Mike Cound, a sports agent specializing in women’s basketball, certainly has a vested interest in the success of the WNBA. But … that’s not his employer.
“I work for my clients,” Cound said.
And so while in ideal circumstances he’d rather that clients Deanna Nolan, Cheryl Ford and Janel McCarville were all playing in the WNBA this summer, he understands why they are not.
For each one, the specifics are all a bit different, but the overall reason is the same: The economics of professional women’s basketball.
Like all athletes, women’s basketball players have a limited window of opportunity to earn money from competing before their body gives out and age wins. With women’s hoops, many athletes good enough to be in the WNBA also try to maximize their earning potential by also playing overseas.
Of course, if you are reading this blog, you already know all this. It’s been this way since the WNBA began 14 years ago. The issues are the same: Late arrivals to training camp (especially in years when the league starts in May), players dealing with wear-and-tear on their bodies, the debate about “loyalty” to the WNBA (especially from American players).
There are no sweeping answers to any of those issues. I’ve written about them a lot, and so have others. Here in this blog entry, I won’t try to project much into the future about when/if any of that will change. This is really just about the situations with Nolan, Ford and McCarville – all of whom are represented by Cound and have WNBA fan bases.
This is the second consecutive WNBA season that Ford and Nolan will miss, the first for McCarville. We’ll start with Janel, who was suspended for the season by the New York Liberty after she did not report to training camp.
“She was one of the last ones finished (overseas), didn’t get any break, then went home to see her dad,” Cound said. “She’s really just taking the summer off. She probably would have come back (to the Liberty) after a month or so. But they just clear their cap if they suspend her for a whole season, rather than a more temporary suspension.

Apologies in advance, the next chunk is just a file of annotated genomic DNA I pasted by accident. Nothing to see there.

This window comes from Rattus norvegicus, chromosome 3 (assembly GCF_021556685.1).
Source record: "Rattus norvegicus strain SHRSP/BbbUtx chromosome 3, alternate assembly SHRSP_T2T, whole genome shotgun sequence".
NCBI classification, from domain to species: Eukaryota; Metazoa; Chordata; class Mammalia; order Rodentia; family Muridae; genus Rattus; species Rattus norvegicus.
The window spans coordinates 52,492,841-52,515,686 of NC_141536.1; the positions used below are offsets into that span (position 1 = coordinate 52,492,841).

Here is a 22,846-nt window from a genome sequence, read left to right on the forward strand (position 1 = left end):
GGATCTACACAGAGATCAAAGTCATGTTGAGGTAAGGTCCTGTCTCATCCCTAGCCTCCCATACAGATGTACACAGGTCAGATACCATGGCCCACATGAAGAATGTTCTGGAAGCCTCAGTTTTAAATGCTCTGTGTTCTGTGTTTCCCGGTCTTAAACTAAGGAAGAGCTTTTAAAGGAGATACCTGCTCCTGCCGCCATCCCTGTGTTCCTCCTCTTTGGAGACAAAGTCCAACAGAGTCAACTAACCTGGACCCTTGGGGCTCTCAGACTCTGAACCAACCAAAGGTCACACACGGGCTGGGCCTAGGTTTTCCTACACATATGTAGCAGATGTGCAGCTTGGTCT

“I don’t blame them. They needed to clear the cap space so they could make other moves. They couldn’t be sure that Janel really would play this summer.”
In other words, had McCarville gone to the Liberty with a promise to return at a certain time, and the team really wanted to accommodate her and get her back sometime in 2011, both parties could have agreed to do it that way.
However, Cound stressed that wasn’t a conversation that happened; McCarville was tired and largely non-committal about the summer. Furthermore, the Liberty have a new coach/GM in John Whisenant, who has a history in the WNBA, of course, but no past working relationship with McCarville. He’s trying to establish himself in this job and didn’t want to potentially hamstring the Liberty with a commitment to a player he’d never previously coached.
Furthermore, since everyone else for the Liberty was in training camp, making an exception for McCarville to basically join the team when she felt up to it potentially could have caused a rift between Whisenant and a new group of players he’s trying to bond with.
Cound could empathize with both sides. He was a little disappointed that McCarville didn’t fulfill her contract agreement with the Liberty for this summer, and he communicated that to her. At the same time, he’s fully her advocate. He understands that after three days off between returning from her Italian team and needing to report to the Liberty, she decided she just couldn’t do it.
McCarville is relatively sound health-wise and is not dealing with any major injury. Mental and physical fatigue were the impediments to her rejoining New York, and ask any athlete _ those really can be big obstacles to being able to perform.
Cound expects her back in the WNBA next summer, although that might not be with the Liberty. It may depend on how New York (relocated to Newark as home base for the next three summers) fares this season. If McCarville is obviously missed and Whisenant decides to reach out to her (or vice versa), maybe she does play for the Liberty again.
But if the team does well enough and it’s deemed that McCarville returning in 2012 would not be beneficial, then the Liberty likely would try to trade her. From what I’ve heard from Lib fans, there is a real split in how they regard her contributions. But she is a former No. 1 draft pick and I’m sure she will be of value to some team.